When we talk about distortion pedals, we can also refer to two other types of distortion: overdrive and fuzz. Overdrive is a subtler but still very powerful way to distort your signal, the difference is that it preserves more of the original sound, making it more natural.

Fuzz is the most extreme type of distortion, you can think of it as boosting your amp to the max and seeing what happens. It provides a very heavy and noisy signal, so much that the original tone can’t be clearly distinguished. In the synth-sphere, it’s ideal to create sinister beats with your drum machine.

The first distortion pedal was the Gibson Maestro Fuzz-Tone released in 1962, created to reproduce a bass signal distorted by accident by an output transistor.

Best Overdrive/Distortion Pedal FOR SYNTHS: BOSS OD-3

The Boss OD-3 is the ultimate pedal for overdrive and distortion. It combines great tone possibilities with an affordable price. Give your synth a crispy, warm distortion rich in harmonics, perfect to recreate valve-like sounds straight out of the ‘60s. Combine it with your favourite mono synth to get some warm, brutal bass and glitchy leads, or create wicked pads. It’s a musicians’ favourite and can be seen in the setup of many electronic artists like Rival Consoles.

The OD-3 will create smooth, warm saturated textures, with no excess even when it’s maxed out. The overdrive quality is a similar sound to a classic overdriven bass amp.

Best Distortion Pedals 2022


Chorus is an effect that thickens your signal copying it numerous times, colouring the copied signals and playing them back slightly delayed. These split signals function as “voices”, whose timbre and pitch is modified to create a “chorus” impression, adding width to any sound.

Many synths, like the Korg Minilogue XD and the Juno, have a built-in chorus, as a classic synth effect. However, a chorus pedal can take this sound to the next level, and give you deeper and dedicated control. Chorus first emerged in Hammond Organs in the 1930s, when one signal was detuned on purpose. The first chorus pedal to appear on the market was the BOSS CE-1.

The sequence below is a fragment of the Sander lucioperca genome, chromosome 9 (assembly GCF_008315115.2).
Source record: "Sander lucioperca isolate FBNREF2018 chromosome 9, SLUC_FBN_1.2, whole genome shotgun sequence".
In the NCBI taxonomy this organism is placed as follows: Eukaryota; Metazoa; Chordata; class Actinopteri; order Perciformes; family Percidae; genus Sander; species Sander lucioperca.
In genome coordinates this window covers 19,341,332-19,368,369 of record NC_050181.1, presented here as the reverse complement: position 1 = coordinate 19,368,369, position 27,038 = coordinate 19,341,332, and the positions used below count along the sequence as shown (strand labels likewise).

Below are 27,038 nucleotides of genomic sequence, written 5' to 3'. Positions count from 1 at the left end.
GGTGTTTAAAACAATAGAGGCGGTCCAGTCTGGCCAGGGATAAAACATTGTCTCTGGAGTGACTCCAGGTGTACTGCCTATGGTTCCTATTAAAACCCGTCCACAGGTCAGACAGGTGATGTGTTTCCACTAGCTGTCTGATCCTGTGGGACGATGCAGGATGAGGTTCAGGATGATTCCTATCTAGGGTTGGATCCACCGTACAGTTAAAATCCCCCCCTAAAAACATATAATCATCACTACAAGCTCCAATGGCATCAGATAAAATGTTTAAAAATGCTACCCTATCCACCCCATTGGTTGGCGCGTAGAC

One of the best chorus pedals for synths is undoubtedly the Walrus Audio Julianna Stereo Analog Chorus & Vibrato Pedal. A lush analogue pedal with the standard controls and the possibility to choose from sine and triangle waves for a smoother or hastier intensity. The Julianna also features a random mode that jumps between the two for more varied results!

Walrus’s pedal is perfect for adding incredible layers to live performances, thanks to the lag control, which makes your sound swell like it were in the sea. The Julianna is a stereo pedal, which can be hard to find! This means it works wonders with a stereo synth, allowing you to have both channels affected independently and retaining any original stereo width of the sound.

Bonus: If you love the vintage, nostalgic sound of the Roland Juno chorus, TC Electronic have just launched the June-60 v2 stereo chorus pedal!

Best Chorus Pedals 2022

Multi-Effect Pedal

If we’ve got you excited so far, but you’re still not sure what pedal to get, a multi-effects pedal could be just the ticket!

Multi-effects units process a digital algorithm on the fly, rather than allowing your signal to pass through resistors and other analogue components that change your tone within a single stompbox. These effects units use DSP chips, and as the world perfects digital chips for computer technology, our digital effects improve. With these powerful machines, you can have loads of effects at your fingertips, and what’s more, you can have multiple types of the same effect to experiment with.

You also have access to effects you wouldn’t normally buy on their own, such as ring modulators or maybe vibrato. The debate over analogue or digital is always present and many might say that these digital stompboxes don’t live up to their single analogue counterparts. However, there is no valid reason to prefer one over the other, if only your personal taste (see more below!).


The top of the pops in terms of multi-effects is Empress Effects’ ZOIA. More than a stereo pedal, it’s a real modular synth in a stompbox format. With more than 80 “modules” to choose from, you’ll be able to create your chain, however simple or complex you want it.

Start from the basic reverb and delay and start modulating your sound with LFOs, pitch shifters, bit crushers and more. Any effect you can think of, it’s there! If you want to push it even further, you can create your own synth starting from a simple oscillator and building your way up to a polyphonic beast.

ZOIA is also a looper pedal, ideal to enhance your synth’s built-in sequencer or to loop a synth that has none. So you can have your loop station and your pedalboard all in one handy place!

Best Multi-effects Pedals 2022

Synth Pedals – Essential tips & terminology